We’re almost at the midpoint of the year, and it’s clear that three key themes are dominating the ETF landscape, at least as far as investor interest and product launches are concerned. But are these themes actually good for investors? As with most things, it depends.
1. Smart Beta: The Elephant In The Room
Unless you’ve been living in a cave, you’ve likely heard the term “Smart Beta.” But if you can’t figure out what it means, you’re not alone. It’s a marketing construct used by issuers to package quantitative, or even just structurally interesting, equity and fixed income products.
At its core, Smart Beta means investing in something other than the total market and weighting your stocks by anything other than market cap. It’s a fine definition that has the unfortunate quality of capturing all kinds of funds. Investing based on low P/Es? Congratulations, you’re not only a devotee of the legendary 1930s investor Ben Graham, you’re also incorporating Smart Beta according to this definition. Ditto growth investing, equal weighting, or even price weighting, like the Dow.
Overall, these smart and kind-of-smart ETFs have become a driving force in the ETF industry. We count some 811 funds out of the 1,796 ETFs currently on the market as Smart Beta, with nearly 25% of total assets ($526 Billion) falling into this category.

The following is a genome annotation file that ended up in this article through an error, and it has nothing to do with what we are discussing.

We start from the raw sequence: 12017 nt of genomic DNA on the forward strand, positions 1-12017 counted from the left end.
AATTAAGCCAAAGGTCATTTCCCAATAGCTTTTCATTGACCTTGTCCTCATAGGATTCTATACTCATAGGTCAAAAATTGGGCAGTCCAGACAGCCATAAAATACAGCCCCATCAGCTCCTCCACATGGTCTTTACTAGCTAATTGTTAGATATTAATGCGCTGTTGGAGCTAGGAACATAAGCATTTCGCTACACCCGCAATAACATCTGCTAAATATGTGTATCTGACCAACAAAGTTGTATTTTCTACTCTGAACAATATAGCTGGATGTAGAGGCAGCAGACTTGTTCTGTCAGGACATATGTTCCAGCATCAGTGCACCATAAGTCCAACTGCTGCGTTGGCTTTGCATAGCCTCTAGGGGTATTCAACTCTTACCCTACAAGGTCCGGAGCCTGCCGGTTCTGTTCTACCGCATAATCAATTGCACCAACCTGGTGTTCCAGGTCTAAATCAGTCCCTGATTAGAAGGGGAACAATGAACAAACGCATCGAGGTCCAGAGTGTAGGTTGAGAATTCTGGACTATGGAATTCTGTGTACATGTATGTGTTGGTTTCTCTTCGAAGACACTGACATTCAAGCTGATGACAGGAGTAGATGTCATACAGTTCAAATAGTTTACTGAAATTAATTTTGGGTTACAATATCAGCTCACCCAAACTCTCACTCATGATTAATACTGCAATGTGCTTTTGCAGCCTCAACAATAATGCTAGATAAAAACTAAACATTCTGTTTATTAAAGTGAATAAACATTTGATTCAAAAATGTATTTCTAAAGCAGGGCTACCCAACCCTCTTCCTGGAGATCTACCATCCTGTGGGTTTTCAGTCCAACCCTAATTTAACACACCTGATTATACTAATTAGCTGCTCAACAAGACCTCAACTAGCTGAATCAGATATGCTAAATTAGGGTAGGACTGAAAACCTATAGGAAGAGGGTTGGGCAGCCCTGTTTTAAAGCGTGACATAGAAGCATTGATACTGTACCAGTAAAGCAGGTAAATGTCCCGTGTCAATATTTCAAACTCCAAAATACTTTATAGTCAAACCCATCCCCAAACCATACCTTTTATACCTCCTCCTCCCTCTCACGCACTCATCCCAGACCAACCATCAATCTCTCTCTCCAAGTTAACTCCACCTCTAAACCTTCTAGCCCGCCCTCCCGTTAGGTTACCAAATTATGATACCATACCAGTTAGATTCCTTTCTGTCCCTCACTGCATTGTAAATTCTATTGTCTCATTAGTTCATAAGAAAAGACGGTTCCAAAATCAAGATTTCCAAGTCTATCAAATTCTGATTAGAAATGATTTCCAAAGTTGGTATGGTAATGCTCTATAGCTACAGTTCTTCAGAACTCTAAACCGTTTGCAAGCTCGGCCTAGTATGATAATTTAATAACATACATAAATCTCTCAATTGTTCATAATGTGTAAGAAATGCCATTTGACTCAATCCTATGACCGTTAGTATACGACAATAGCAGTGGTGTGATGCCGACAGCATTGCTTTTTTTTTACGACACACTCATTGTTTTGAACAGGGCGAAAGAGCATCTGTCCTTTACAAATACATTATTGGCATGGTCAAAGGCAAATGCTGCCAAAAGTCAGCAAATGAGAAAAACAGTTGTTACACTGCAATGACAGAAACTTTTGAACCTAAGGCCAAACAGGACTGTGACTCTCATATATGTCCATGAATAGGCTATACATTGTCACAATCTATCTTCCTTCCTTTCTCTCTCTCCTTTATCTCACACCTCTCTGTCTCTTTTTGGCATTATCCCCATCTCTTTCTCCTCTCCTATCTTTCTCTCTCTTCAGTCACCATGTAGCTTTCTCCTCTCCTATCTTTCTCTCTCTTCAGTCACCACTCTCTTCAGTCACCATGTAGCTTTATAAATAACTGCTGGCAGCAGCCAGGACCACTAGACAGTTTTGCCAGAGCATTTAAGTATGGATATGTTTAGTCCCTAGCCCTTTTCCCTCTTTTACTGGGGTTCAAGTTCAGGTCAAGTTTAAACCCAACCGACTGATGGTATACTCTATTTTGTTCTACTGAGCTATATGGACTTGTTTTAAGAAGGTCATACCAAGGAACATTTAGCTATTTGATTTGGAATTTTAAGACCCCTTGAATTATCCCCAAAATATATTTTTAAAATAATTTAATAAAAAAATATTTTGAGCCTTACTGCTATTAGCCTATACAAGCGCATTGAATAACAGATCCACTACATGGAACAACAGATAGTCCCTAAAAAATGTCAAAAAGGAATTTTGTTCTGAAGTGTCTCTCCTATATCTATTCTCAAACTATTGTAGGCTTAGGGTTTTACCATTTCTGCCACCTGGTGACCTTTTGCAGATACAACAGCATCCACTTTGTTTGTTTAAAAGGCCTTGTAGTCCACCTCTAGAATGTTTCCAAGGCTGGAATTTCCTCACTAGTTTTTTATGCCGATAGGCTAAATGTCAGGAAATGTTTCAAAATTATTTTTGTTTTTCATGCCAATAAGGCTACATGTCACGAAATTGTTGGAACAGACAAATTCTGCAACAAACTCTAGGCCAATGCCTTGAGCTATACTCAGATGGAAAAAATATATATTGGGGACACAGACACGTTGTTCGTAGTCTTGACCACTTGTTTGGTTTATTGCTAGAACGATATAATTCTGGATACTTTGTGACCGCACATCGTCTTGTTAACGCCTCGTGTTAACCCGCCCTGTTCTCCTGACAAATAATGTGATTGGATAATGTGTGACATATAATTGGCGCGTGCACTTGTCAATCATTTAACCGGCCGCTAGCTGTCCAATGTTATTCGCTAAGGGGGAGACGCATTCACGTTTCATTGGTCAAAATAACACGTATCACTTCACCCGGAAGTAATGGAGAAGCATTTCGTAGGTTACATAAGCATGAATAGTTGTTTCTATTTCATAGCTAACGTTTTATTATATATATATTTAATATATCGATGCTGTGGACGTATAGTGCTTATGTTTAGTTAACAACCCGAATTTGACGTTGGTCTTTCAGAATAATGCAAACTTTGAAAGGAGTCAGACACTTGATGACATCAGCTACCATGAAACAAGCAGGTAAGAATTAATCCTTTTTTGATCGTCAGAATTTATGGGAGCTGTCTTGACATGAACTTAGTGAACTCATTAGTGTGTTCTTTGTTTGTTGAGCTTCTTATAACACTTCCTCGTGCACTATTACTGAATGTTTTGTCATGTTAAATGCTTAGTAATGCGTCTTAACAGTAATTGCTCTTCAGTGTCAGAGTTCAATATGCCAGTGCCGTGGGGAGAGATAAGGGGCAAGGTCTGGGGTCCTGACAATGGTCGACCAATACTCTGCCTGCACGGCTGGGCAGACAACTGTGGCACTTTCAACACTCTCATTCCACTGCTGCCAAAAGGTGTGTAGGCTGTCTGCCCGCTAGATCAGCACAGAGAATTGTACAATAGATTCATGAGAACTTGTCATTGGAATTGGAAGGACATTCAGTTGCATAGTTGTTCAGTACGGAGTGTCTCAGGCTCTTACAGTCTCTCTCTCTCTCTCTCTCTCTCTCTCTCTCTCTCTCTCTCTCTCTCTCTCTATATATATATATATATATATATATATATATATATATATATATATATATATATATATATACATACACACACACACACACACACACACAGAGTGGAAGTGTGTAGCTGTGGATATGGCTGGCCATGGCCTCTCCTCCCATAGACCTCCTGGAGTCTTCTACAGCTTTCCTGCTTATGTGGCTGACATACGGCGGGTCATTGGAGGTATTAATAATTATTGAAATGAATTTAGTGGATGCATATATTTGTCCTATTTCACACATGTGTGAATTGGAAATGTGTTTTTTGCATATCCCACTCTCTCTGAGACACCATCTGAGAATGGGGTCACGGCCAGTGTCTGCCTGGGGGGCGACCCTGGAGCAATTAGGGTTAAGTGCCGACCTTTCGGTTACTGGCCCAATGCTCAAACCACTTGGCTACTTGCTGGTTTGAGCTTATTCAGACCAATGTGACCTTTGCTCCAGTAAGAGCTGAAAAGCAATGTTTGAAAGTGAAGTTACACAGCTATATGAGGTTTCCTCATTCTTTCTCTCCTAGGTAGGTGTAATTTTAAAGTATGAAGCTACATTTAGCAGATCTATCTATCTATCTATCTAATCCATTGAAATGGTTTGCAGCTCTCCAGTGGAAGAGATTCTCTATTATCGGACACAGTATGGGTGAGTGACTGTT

But do they actually deliver? As you can imagine, the answer varies wildly. Value and Growth rarely work at the same time, but both are considered the simplest of Smart Beta. For that reason, the ETF industry has put a lot of effort into developing multi-factor Smart Beta ETFs that use more than single factors to pick their stocks. As of the end of May, there were 42 such funds with five-year track records. Only eight showed any statistically significant alpha—and three of those eight were negative alphas!
So despite the $39 billion that’s flowed into Smart Beta products this year, most investors would be wise to approach them with watchfulness and a healthy dose of skepticism.
2. Hedged Equity: The Smartest of the Smart?
In many investors’ eyes, the smartest of Smart Beta strategies have been those funds that simply invest in international equities, but layer on currency forwards in order to remove the implied long position in the underlying currency. While these strategies have been around for years, it wasn’t until 2013, when WisdomTree started aggressively marketing its Hedged Japan ETF (DXJ), that they really caught investor attention.
The combination of a roaring equity market and a rapidly devaluing currency made the bet, which hedged exposure to the yen, one of the trades of a lifetime. Investors who caught the train early have had three-year returns of over 240% (75% above their unhedged counterparts).
The magic also worked in other markets where the strong dollar ruled and the cost of hedging was low or even negative. The cost of hedging the dollar is cheap if the prevailing interest rate for the dollar is equal to or higher than the interest rate of the target currency. This has made the euro and the yen—where zero interest rates rule the day—ground zero for currency hedging arrangements.